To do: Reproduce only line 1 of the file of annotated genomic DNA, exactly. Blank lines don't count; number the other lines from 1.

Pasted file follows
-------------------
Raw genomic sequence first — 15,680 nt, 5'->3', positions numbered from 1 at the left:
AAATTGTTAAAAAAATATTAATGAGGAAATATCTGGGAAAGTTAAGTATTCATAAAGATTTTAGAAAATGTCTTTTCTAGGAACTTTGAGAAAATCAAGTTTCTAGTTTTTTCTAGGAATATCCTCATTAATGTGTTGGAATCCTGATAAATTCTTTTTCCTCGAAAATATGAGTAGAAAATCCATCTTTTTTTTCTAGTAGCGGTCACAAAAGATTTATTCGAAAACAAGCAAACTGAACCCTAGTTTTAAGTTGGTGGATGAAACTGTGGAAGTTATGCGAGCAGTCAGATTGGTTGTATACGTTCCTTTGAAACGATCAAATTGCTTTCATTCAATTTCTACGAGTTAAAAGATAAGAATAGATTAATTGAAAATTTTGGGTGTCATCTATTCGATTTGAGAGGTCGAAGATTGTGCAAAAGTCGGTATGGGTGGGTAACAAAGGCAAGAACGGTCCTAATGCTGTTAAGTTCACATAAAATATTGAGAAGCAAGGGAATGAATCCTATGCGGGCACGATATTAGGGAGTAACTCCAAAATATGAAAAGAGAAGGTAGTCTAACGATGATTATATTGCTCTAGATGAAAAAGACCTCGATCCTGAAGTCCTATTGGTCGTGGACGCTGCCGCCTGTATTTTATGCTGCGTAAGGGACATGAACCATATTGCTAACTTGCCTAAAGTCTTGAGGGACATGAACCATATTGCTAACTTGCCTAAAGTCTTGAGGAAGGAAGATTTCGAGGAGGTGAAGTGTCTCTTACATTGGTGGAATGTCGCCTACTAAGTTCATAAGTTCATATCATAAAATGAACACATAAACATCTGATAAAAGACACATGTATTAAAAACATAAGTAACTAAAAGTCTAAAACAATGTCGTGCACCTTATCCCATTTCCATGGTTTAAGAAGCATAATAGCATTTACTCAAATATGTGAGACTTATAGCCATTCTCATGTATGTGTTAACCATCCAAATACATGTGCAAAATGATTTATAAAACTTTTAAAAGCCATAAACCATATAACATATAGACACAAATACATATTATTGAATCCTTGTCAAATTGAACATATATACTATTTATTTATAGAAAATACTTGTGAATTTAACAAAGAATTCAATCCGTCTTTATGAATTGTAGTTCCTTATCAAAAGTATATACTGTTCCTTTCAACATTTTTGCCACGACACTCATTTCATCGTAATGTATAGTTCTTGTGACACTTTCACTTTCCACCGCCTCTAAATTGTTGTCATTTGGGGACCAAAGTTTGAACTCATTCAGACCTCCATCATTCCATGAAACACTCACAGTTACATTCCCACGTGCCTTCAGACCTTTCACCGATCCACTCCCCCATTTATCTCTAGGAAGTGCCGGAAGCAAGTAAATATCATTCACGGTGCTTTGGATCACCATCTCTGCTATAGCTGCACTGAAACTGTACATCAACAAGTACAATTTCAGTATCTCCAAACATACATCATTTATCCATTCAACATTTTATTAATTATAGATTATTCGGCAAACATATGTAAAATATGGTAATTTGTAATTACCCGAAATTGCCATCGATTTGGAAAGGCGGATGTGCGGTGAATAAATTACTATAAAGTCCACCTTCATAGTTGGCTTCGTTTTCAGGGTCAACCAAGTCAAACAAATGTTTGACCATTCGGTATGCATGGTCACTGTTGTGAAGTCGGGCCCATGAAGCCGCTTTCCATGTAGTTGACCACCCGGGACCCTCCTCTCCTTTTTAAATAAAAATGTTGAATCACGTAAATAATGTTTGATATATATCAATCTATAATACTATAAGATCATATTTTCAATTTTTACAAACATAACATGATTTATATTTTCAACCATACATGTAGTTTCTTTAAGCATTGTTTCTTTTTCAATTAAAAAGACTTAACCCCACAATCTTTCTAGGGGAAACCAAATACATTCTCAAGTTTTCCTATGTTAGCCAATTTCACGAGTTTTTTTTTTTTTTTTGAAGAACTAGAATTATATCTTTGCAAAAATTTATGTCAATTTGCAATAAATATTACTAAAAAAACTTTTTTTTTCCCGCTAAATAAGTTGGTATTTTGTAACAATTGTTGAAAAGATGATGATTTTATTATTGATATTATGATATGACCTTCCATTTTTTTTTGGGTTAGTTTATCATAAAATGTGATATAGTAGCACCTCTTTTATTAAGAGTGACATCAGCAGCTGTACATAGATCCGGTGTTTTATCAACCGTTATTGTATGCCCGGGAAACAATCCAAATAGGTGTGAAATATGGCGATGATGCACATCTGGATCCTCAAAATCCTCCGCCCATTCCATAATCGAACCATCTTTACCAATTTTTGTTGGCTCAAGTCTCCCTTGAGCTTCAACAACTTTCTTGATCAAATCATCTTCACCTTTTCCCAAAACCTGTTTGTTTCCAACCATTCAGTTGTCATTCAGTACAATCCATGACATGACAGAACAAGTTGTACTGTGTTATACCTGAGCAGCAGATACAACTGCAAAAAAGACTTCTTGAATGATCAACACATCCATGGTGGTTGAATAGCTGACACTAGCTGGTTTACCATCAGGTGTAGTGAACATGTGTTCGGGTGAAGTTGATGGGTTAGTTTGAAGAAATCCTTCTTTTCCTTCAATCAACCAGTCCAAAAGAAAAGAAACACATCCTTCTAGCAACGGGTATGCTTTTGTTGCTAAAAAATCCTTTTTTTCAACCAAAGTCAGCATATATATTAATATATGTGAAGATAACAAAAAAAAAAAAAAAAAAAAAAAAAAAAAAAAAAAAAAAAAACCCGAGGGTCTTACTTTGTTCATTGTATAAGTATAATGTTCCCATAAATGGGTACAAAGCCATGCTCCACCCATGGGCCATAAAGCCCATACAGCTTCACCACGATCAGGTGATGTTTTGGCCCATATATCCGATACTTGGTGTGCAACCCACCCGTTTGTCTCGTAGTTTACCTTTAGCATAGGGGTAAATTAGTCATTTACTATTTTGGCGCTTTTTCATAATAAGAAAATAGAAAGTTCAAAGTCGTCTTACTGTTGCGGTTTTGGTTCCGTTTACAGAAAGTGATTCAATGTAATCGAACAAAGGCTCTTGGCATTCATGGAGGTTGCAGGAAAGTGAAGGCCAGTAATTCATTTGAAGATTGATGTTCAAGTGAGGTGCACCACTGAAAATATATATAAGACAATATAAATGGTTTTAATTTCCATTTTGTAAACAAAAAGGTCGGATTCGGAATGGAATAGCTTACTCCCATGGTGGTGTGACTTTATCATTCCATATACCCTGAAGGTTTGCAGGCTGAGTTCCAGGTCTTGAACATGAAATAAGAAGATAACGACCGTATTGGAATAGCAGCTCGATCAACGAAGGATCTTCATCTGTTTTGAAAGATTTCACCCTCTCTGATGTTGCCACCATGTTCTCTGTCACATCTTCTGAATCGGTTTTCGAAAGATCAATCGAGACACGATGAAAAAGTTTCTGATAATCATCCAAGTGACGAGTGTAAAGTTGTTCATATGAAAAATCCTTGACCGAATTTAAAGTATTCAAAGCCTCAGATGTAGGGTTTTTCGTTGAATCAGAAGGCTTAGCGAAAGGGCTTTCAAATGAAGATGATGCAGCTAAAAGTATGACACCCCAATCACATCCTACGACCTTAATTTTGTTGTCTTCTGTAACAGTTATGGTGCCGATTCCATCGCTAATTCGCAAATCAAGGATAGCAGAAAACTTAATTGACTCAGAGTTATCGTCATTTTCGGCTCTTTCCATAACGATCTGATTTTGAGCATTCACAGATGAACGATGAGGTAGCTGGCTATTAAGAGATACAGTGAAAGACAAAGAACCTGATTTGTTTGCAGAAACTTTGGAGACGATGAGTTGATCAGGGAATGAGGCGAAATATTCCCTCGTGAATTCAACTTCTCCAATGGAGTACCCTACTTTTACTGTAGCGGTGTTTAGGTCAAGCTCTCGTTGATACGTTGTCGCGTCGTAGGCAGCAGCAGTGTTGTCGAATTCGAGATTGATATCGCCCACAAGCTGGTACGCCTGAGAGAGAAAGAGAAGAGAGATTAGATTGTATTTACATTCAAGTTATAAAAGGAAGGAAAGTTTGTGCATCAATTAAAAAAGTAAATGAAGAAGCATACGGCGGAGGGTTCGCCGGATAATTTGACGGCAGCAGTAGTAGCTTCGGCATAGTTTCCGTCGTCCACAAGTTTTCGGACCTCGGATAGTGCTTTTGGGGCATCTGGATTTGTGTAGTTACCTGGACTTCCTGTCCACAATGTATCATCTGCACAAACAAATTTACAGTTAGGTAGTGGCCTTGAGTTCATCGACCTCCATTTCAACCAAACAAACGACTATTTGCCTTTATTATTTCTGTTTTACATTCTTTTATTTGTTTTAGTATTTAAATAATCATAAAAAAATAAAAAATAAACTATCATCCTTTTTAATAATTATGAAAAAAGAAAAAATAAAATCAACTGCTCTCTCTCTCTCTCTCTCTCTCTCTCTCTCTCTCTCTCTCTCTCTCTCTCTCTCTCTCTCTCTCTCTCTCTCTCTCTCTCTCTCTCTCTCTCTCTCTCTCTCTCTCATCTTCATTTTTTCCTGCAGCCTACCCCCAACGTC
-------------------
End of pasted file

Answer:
Raw genomic sequence first — 15,680 nt, 5'->3', positions numbered from 1 at the left: